Pairing fatalistic lyrics with brilliant alt-pop arrangements that are as infectious as they are unpredictable has seen the rapid rise of Mazie, 21, from Baltimore. Her single “dumb dumb,” which appears on her debut EP, the Rainbow Cassette, is a perfect embodiment of Mazie’s multi-layered, psychedelic twist on pop that’s Stepford Wives meets Lisa Frank.

It’s ironic, it’s iconic, and to date, the track has over 20 million cumulative streams. Fans connected with the song’s lyrics, especially Mazie’s astute observations on human behavior. “Disappointment takes us by surprise / Even though now I think we should have realized / Everybody’s stupid.” Sometimes it’s good to say how you feel out loud.

“My music is strongly rooted in existentialism and the duality of the whimsical and the optimistic combined with the sadness of the lyricism,” Mazie shares. “I always try to walk that line.”

Originally written the day after the Capitol uprising, “dumb dumb” has found audiences around the world, including as a protest song in Russia and Ukraine. The track has since rocketed to #8 on TikTok US’ Top Tracks chart and was recently featured on the soundtrack of the Netflix movie Do Revenge.

To celebrate the track’s success, today (October 12), Mazie is sharing a “trippy version” music video for the song. The kaleidoscopic clip was created by 2D/3D digital designer Joel Dudzik using PyTTI – an artificial intelligence software that generates images from text input. “Our focus has always been on simulating psychedelic experiences and AI art provides an incredible toolkit that allows us to communicate very precisely what hectic visuals look like,” Mazie shares about the video.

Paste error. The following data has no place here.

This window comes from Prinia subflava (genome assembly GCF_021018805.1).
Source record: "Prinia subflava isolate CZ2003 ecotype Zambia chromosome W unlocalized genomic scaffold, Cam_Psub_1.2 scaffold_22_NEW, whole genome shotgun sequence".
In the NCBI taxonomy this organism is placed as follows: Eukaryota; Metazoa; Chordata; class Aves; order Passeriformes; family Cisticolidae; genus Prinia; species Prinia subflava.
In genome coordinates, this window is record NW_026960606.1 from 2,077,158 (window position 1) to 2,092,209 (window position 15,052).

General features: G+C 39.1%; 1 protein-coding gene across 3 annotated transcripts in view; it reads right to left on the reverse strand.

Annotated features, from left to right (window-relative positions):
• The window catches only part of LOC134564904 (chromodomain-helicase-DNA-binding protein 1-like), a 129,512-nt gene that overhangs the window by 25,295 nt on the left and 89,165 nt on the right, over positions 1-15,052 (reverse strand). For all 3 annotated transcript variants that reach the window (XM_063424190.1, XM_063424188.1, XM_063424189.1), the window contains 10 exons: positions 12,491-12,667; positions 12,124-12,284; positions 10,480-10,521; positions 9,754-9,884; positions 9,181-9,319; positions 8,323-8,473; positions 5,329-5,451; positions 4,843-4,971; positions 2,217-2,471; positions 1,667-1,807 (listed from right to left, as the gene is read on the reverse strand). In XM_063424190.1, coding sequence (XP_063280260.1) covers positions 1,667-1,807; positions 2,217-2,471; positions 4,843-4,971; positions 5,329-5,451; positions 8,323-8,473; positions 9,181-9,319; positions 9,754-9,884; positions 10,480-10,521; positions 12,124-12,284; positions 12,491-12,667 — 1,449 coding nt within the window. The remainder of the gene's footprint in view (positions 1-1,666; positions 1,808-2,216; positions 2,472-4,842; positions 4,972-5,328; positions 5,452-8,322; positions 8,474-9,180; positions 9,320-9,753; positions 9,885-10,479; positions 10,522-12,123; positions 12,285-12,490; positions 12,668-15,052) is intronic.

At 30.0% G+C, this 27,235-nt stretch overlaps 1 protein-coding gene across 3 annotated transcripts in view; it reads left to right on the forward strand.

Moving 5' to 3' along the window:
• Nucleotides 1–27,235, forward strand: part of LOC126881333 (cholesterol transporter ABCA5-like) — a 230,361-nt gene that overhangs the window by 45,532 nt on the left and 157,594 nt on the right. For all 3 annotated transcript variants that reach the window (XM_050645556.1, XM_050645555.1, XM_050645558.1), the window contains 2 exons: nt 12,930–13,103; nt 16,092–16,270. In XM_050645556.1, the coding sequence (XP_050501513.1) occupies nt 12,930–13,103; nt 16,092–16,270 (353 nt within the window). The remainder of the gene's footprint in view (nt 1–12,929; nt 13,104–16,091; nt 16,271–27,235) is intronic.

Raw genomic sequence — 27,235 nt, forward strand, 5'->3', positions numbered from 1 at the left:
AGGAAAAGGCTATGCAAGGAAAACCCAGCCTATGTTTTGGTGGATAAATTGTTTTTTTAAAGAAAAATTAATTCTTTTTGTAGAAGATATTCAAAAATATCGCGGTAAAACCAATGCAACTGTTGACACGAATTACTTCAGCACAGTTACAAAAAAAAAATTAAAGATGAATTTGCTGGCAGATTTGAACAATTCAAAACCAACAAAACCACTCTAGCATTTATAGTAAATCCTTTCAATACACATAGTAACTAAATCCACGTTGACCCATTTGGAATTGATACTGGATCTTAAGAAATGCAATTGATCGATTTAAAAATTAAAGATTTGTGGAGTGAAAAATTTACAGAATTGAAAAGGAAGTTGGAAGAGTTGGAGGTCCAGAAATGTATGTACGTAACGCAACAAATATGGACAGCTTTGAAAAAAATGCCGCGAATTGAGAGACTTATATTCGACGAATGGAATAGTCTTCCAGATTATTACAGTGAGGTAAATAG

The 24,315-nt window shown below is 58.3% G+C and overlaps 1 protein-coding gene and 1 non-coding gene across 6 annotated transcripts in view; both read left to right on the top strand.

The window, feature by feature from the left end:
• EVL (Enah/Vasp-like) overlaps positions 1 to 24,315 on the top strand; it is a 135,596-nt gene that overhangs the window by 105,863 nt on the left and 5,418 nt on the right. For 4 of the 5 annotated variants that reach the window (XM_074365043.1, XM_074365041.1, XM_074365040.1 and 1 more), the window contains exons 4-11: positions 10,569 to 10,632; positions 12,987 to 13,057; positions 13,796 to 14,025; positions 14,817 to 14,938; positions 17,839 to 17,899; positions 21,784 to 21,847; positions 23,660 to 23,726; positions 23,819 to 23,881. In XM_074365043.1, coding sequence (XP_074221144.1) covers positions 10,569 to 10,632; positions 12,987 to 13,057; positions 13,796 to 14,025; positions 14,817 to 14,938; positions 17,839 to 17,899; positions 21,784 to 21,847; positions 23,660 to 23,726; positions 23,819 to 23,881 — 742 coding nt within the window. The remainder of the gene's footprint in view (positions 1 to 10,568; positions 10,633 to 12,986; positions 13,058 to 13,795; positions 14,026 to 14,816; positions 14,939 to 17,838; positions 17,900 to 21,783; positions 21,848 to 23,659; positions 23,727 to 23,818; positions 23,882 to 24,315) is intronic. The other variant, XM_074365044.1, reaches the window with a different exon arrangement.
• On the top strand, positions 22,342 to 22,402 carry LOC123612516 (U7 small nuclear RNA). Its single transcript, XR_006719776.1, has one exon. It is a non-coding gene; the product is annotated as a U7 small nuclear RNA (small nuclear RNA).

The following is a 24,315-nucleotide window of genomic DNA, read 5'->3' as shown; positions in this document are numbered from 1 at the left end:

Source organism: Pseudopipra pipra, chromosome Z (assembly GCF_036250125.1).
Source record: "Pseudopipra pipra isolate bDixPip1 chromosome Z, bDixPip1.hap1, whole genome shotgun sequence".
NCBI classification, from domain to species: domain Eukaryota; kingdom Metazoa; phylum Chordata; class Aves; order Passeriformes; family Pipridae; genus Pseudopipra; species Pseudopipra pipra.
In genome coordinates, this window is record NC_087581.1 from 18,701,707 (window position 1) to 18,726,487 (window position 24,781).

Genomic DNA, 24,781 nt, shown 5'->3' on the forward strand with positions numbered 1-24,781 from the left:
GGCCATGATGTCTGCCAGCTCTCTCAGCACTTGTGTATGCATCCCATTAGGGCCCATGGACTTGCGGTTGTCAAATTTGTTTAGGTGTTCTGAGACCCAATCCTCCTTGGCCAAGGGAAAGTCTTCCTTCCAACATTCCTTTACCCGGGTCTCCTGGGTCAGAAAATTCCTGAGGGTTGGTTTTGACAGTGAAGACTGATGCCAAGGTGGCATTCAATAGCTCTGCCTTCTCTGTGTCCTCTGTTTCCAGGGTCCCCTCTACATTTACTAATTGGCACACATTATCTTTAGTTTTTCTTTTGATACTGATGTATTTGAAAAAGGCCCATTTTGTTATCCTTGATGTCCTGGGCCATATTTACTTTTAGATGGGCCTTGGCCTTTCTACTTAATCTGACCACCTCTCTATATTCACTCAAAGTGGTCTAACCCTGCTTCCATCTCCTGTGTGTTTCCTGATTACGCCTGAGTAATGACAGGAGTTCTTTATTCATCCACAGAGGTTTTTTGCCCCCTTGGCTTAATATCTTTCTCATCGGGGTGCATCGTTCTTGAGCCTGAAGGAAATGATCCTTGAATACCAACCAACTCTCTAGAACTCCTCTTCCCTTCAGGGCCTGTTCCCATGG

“dumb dumb” was produced by Mazie’s childhood neighbor Elie Rizk, whom she has known since she was 15 and they both moved to Los Angeles together. Elie Rizk has also worked with Bella Poarch (“Build a Bitch”), Remi Wolf (“Quiet On Set”) and Sub Urban (“Inferno”).

Mazie fell in love with singing at an early age and spent most of her childhood studying classical singing and jazz. By the time she reached her teens living outside of Baltimore, she was writing her own music and recording it with her neighbor, Elie Rizk, who was teaching himself to design and produce in his basement studio. The two spent years experimenting and collaborating before landing on “no friends”, mazie’s 2020 debut. In less than two minutes, the totally addictive single exploded online, to widespread acclaim and quickly racked up millions of streams. “We were in shock,” says Mazie. “That song really defined the project for us, and when it started to get crazy, it all just accelerated.”

In the months to come, the pair would follow up with two more singles, the singsong “I Think I Want To Be Alone” and trippy “sipper,” both of which resulted in equally delightful responses. Like “no friends”, the tracks were deceptively cheerful, full of upbeat melodies and earworm hooks, accompanied by artwork and DIY videos that sounded like snippets from a TV show for disturbed children.

Although Mazie is a stage name, it is definitely not a character. The emotions behind the songs – the ups and downs, pain, hope, sadness and joy – are as real as they come, even when they’re all happening at the same time. “Lyrics are at the heart of my songs,” says Mazie. “I feel like every song puts one of my feelings under a microscope and really allows me to dig into bigger ideas and emotions that I have towards those feelings.”

Happy and sad, bitter and sweet, vulnerable and reserved, Mazie is full of contradictions and that’s how she likes it.

Watch the new music video here:


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